Northern red anemone
The northern red anemone or dahlia anemone, Urticina felina, is a marine invertebrate found in the north Atlantic Ocean, the North Sea and the Baltic Sea. Synonyms include Tealia crassicornis (Müller, 1776), Tealia felina (Linnaeus, 1761), and Urticina crassicornis (Müller, 1776). The colour is variable. The sea anemone lives attached to rock on the seabed from the lower tidal limit down to a depth of 100 m and also attached to other organisms. It eats small fish and crustaceans, immobilizing its prey by firing groups of stinging cells (cnidae) into them.
The base is up to 120mm across and firmly adherent to the rock. Deep sea specimens are usually larger than inshore ones. The column is usually shorter than its diameter and its surface is covered in verrucae. There is a parapet at the top where the verrucae tend to be organised into rows. The verrucae usually have bits of gravel and debris attached to them and the contracted anemone has the appearance of a rounded hummock of gravel. The disc is not broader than the parapet and has up to 160 short tentacles arranged in multiples of ten. The colour is very variable; some individuals have a red column with green blotches, grey verrucae and greyish banded tentacles; others have a red column and disc with grey verrucae and white tentacles. The tentacles are often banded and in many individuals there are thin red lines on the disc visible between the tentacles.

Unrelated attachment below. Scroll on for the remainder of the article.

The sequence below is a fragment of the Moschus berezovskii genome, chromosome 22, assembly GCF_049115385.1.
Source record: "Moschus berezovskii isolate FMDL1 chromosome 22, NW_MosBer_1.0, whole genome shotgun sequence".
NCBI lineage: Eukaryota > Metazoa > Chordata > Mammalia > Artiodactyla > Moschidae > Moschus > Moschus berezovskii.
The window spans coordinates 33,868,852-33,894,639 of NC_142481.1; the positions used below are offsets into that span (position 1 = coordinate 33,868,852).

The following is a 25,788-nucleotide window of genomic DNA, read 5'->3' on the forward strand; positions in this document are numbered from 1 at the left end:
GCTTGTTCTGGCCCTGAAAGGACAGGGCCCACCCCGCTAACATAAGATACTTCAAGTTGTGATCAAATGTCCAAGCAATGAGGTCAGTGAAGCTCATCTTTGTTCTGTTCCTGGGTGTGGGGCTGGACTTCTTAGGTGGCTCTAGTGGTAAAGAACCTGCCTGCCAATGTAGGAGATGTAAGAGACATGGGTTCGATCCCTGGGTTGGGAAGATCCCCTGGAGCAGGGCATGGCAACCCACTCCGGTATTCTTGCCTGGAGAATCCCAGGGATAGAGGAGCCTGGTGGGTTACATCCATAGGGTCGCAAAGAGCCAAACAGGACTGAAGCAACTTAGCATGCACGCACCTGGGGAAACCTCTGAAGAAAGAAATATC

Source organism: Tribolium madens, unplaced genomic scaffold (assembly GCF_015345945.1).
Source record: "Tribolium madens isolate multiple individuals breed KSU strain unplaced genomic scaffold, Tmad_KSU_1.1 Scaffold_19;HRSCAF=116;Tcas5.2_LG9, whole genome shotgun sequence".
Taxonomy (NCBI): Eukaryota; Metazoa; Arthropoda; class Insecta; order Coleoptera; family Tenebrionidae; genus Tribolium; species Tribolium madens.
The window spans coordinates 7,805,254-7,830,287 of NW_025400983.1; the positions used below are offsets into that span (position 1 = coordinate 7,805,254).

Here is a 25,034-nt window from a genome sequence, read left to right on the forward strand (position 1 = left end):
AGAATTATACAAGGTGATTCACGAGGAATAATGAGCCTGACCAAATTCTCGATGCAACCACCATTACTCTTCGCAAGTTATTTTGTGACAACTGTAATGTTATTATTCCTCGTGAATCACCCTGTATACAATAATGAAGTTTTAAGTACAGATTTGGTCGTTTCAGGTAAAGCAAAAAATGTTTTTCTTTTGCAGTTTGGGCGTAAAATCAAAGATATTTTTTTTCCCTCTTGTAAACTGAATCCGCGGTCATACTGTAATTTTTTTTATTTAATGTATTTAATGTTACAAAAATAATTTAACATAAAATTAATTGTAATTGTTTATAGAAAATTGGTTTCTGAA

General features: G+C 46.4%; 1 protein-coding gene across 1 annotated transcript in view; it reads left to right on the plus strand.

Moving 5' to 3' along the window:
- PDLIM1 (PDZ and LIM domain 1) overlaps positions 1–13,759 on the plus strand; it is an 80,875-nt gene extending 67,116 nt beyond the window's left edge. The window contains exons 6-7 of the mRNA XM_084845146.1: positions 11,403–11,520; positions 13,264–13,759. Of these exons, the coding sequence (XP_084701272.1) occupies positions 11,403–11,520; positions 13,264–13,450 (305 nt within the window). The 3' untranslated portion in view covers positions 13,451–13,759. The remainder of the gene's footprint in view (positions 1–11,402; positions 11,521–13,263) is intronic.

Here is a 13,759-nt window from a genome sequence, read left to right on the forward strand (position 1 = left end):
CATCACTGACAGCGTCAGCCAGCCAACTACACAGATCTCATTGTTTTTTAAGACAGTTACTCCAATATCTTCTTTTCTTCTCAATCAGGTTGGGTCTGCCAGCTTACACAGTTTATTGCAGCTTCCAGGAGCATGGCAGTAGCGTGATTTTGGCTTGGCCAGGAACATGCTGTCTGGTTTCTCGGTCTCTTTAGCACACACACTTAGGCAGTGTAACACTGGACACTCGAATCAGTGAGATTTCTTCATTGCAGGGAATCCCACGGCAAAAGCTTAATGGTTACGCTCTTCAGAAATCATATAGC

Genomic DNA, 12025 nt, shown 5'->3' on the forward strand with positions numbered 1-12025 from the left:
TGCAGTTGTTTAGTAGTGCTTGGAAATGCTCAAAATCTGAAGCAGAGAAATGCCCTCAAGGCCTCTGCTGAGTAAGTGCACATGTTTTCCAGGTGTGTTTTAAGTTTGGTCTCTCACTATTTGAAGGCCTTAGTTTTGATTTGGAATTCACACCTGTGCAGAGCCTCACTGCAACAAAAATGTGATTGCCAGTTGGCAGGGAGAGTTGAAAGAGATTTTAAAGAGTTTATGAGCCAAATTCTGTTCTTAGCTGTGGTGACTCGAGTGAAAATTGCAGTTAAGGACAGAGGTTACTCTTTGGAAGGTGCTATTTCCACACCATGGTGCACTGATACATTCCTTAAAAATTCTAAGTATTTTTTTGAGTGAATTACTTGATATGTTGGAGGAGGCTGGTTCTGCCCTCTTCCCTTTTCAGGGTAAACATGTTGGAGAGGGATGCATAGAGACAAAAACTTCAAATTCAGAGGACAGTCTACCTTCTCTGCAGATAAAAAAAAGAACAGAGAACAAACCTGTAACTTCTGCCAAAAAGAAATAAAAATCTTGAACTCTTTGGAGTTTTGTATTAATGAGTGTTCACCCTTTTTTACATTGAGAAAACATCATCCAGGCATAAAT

U felina is found on rocks and boulders from the lower shore down to depths of 100 metres. It occurs in rock pools, in crevices and gullies, among the holdfasts of Laminaria spp., in caves and partly buried in gravel.
- Wildlife Fact File, 1996, Card #15
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